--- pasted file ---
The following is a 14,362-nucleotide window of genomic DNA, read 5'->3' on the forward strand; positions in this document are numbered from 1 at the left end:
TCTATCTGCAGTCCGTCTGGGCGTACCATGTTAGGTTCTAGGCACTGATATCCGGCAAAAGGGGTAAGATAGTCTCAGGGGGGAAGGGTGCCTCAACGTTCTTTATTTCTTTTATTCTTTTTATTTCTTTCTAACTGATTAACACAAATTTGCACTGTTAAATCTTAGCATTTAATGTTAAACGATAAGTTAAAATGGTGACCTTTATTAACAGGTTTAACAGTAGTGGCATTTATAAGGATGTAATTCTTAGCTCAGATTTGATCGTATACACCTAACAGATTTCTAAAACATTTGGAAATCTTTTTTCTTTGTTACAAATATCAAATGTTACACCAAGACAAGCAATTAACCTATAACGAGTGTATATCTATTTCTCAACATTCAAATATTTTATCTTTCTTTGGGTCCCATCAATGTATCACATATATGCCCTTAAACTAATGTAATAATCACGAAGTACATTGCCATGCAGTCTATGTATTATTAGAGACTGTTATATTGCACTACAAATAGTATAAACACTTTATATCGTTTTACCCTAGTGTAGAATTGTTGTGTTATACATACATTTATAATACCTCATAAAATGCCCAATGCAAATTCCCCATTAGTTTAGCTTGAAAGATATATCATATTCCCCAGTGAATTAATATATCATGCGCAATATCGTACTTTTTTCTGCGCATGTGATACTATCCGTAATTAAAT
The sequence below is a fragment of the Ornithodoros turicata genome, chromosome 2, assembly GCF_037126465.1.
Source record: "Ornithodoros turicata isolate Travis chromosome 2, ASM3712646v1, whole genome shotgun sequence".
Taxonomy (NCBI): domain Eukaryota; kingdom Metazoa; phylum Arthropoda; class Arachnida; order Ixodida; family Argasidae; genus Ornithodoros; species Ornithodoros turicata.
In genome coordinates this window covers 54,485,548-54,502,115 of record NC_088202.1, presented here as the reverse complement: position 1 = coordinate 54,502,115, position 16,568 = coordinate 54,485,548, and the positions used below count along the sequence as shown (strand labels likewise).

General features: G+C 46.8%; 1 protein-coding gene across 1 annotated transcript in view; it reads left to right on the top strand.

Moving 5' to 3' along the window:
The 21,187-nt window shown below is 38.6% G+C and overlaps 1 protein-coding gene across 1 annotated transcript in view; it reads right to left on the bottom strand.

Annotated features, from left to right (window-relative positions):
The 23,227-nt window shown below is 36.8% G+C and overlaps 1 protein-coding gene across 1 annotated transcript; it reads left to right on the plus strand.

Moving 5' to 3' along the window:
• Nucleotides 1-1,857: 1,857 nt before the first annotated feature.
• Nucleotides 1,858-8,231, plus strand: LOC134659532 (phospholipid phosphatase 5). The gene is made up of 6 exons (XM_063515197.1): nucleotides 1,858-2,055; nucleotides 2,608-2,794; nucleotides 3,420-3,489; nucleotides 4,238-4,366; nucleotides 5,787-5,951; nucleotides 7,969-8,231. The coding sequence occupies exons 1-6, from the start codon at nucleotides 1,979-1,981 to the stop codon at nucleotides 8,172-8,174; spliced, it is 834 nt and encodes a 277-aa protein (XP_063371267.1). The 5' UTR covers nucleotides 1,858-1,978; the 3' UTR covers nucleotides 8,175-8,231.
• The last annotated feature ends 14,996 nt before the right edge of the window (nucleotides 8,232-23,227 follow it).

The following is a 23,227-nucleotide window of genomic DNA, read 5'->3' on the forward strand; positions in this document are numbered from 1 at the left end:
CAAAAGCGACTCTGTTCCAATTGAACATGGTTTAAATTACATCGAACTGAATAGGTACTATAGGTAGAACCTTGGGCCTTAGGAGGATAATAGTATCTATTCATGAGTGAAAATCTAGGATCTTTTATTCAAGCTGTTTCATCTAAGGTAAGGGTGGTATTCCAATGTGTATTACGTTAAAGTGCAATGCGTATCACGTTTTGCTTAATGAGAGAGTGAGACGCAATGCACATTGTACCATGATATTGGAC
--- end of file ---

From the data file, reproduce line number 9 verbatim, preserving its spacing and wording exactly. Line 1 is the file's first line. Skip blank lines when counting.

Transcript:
The 21,187-nt window shown below is 38.6% G+C and overlaps 1 protein-coding gene across 1 annotated transcript in view; it reads right to left on the bottom strand.